Nicholas Wodtke, WG’95, who was senior manager of motion picture finance and corporate development at Sony Pictures before moving to Singapore in May to help Sony launch an action adventure television channel, agrees that blockbusters make economic sense in part because of “the prestige involved. Blockbusters are like a flagship for the studio, and they help support a lot of lesser products as well,” notes Wodtke, who prepared financial analyses for movies like Jumanji, Jerry Maguire, My Best Friend’s Wedding and the upcoming summer 1998 release Godzilla. “When you have a flagship blockbuster you might be able to secure a lot of screens for your other movies too.” Jerry Maguire, he adds, “was a blockbuster in that it earned more than $150 million in domestic box office receipts, but it was also an exception to the rule. It was a romantic comedy and its theme was football,” hardly the usual stuff of which blockbusters are made.
Foreign sales are a vital part of the blockbuster equation. “Studios will tell you not to go by how well their films do in the domestic market,” notes Theodore C. Pedas, WG’54, president of Circle Management Company in Washington D.C. who has produced such films as Barton Fink, Miller’s Crossing, Blood Simple and Raising Arizona, “because they know they can recoup a lot of their expenses internationally.” Daylight, a Sylvester Stallone movie that cost MCA/Universal $70 million to produce, “did less than $50 million in the States, but video was another $20 million and foreign sales another $175 million,” notes Mendelsohn. (It helps that foreign audiences haven’t yet lost their appetite for special effects extravaganzas or Rambo-type films.)
Sushil Tyagi, WG’96, a consultant in Price Waterhouse’s strategy consulting group in Los Angeles who works mainly with media and entertainment clients, sees two different strategies when it comes to the search for successful blockbusters. The first is for studios to make a large number of movies and hope that one will succeed. “That one success will pay for the others,” says Tyagi. “If the buzz in the business is that one of the movies looks like it will be a hit, then the studio will start putting more and more money into marketing it, which leads to further exaggeration of the cost.”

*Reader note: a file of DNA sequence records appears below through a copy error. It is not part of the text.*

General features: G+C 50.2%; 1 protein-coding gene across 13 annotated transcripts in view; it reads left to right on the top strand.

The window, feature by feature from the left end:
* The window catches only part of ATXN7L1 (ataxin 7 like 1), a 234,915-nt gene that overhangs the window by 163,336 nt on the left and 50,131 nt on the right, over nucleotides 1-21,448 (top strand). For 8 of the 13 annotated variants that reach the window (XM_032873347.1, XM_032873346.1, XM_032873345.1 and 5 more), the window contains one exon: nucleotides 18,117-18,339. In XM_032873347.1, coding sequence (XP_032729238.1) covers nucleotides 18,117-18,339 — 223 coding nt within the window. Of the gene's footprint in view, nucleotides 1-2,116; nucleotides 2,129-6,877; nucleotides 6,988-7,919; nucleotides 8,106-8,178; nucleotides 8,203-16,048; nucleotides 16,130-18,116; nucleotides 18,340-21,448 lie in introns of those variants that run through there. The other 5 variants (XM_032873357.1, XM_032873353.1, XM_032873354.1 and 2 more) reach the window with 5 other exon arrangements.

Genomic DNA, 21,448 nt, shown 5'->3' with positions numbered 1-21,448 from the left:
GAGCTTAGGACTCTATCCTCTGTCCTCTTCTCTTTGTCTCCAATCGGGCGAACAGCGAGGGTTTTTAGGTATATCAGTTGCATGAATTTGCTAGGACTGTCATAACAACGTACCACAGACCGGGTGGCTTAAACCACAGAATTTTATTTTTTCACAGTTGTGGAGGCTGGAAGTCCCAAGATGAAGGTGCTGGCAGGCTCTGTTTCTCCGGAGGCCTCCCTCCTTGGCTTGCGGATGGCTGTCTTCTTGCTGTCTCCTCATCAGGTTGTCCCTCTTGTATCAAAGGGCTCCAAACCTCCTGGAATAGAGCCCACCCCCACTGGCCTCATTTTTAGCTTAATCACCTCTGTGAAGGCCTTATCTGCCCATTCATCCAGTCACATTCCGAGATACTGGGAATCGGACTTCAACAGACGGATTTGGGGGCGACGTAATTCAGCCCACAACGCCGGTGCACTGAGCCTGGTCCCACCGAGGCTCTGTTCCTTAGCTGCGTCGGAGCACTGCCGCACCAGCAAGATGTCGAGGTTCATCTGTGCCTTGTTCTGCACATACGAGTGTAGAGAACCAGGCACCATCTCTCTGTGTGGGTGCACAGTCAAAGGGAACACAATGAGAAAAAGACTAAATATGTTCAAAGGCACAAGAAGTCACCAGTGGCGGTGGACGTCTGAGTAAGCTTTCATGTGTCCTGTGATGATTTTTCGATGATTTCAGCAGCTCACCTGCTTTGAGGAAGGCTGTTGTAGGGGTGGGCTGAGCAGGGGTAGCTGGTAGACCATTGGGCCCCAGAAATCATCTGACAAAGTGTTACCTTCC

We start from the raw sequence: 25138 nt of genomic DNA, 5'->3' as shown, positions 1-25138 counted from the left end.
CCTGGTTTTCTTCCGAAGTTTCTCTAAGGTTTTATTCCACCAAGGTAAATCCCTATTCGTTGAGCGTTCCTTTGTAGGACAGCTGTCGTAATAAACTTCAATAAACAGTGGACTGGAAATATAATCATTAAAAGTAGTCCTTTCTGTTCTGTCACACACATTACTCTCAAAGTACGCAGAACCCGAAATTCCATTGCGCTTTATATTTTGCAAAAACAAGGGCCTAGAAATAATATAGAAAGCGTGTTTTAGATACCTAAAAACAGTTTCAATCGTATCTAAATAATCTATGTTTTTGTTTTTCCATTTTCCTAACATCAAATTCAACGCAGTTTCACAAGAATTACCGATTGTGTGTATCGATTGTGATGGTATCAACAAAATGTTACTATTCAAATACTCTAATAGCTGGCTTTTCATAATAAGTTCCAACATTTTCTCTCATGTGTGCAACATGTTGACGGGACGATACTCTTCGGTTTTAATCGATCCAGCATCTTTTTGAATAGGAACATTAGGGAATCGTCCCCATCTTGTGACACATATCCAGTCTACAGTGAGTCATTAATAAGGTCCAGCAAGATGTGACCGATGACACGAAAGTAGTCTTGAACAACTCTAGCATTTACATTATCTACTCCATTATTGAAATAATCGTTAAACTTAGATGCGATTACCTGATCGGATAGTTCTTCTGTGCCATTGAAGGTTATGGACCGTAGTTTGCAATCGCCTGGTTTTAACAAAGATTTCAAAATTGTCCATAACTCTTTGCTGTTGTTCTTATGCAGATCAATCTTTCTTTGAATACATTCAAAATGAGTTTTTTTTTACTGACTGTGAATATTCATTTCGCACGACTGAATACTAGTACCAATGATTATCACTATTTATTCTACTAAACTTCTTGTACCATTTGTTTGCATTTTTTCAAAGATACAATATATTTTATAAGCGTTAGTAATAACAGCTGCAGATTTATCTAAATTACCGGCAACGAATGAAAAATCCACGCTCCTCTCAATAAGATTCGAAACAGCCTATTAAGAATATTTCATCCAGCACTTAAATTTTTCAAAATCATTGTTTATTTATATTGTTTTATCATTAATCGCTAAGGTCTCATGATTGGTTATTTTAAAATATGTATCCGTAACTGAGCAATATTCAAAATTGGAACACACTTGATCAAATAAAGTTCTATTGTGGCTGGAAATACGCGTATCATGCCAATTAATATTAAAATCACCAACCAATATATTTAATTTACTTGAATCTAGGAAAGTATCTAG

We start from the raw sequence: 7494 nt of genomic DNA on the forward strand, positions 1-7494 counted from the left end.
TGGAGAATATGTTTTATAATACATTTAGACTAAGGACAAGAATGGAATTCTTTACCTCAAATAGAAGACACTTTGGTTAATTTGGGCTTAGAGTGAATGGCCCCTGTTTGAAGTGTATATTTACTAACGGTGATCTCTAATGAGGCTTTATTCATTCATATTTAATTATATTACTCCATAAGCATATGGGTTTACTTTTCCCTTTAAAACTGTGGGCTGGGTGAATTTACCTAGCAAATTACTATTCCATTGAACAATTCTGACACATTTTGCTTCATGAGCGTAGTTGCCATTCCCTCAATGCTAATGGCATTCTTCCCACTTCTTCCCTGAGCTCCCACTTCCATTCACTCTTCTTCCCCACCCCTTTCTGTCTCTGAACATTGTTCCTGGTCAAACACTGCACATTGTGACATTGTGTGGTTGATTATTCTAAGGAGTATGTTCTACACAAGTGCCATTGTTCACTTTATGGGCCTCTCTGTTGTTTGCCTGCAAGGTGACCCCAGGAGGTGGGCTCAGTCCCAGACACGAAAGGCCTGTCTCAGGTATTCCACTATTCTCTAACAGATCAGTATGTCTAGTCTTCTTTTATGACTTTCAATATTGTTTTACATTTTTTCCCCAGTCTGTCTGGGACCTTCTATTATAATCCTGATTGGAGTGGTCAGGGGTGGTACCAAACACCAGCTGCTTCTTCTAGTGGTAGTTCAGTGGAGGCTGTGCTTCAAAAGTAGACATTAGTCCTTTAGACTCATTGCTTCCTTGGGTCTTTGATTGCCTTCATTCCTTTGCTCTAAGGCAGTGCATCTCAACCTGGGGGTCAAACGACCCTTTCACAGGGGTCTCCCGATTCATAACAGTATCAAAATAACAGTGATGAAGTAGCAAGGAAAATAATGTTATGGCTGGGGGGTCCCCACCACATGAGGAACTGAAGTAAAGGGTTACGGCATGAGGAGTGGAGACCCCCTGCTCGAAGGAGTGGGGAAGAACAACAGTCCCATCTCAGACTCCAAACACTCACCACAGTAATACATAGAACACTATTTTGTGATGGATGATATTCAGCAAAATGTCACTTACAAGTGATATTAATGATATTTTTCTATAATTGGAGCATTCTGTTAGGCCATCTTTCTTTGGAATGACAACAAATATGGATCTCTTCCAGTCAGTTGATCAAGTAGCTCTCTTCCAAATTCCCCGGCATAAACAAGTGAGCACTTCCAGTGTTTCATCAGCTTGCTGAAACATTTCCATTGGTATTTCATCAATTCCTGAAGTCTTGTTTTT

The wiser strategy is to cut back on the number of movies. The logic here, Tyagi says, “is that too many films are coming out too close together and therefore don’t give each other any time to generate money. Studios aren’t saying they will stop trying to produce blockbusters. They are saying they will make fewer of them, plan them more carefully, do a better job of timing their releases and possibly co-finance with another studio to share risks and rewards.”
Part of that strategy, says Tyagi, includes the decision not to get the best, highest-priced talent, “but to look instead at the elements that make a hit, such as special effects, and then spend the money there. It’s a reallocation rather than a reduction of costs.”
Blockbusters II: The Dark Side
Stanley Jaffe, who has produced such hits as Kramer Vs.Kramer, Fatal Attraction, Bad News Bears and Goodbye Columbus during a 30-year career in the film business, sums up the recent blockbuster phenomenon as “a disaster for the industry.”
To begin with, he notes, “it’s an extremely risky financial strategy, not so much because of what these pictures gross as what they net.” Once a studio pays production costs, advertising costs and distribution costs, and once the directors/producers and/or stars take their percentage from the gross, “you would be surprised at how many of these big pictures either don’t make much money or lose it.”
In many cases involving recent blockbusters, notes Wendy Finerman, W’82, who produced the Oscar-winning hit film Forrest Gump in 1994 and now runs her own production company, “the costs, including promotional expenses, can be astronomical. And there is also the cost of the use of the studio’s money, which is something people don’t always factor in. Meanwhile, a lot of talent also has a piece of the movie … The return on investment for the studio might not be that huge.”
Studios, Jaffe adds, have become “dependent on the big title, which has raised the stakes exponentially. Nobody in the industry sneezes if a picture costs $100 million. But if General Motors had a $100 million R&D project that didn’t work out, the company would be embarrassed. In our business it’s just on to the next picture.”
Wodtke, while he sees blockbusters as generally good economic strategy, also speaks of the escalating risks involved in their production. “Those risks are getting bigger every day because so much more money is being spent on advertising, a big part of which is getting prime time TV spots. Everyone is trying to chase after a little bit of ad time. Meanwhile on the production side the costs of talent and special effects are going through the roof. It’s all a gamble in which you are no longer putting $100 on the table, you are putting $1,000.”
Then there is the cannibalization factor. It’s not only that studios are spending enormous amounts of money encouraging viewers to see their pictures, it’s also that wannabe blockbusters are now being released every two to three weeks, rather than every five to six.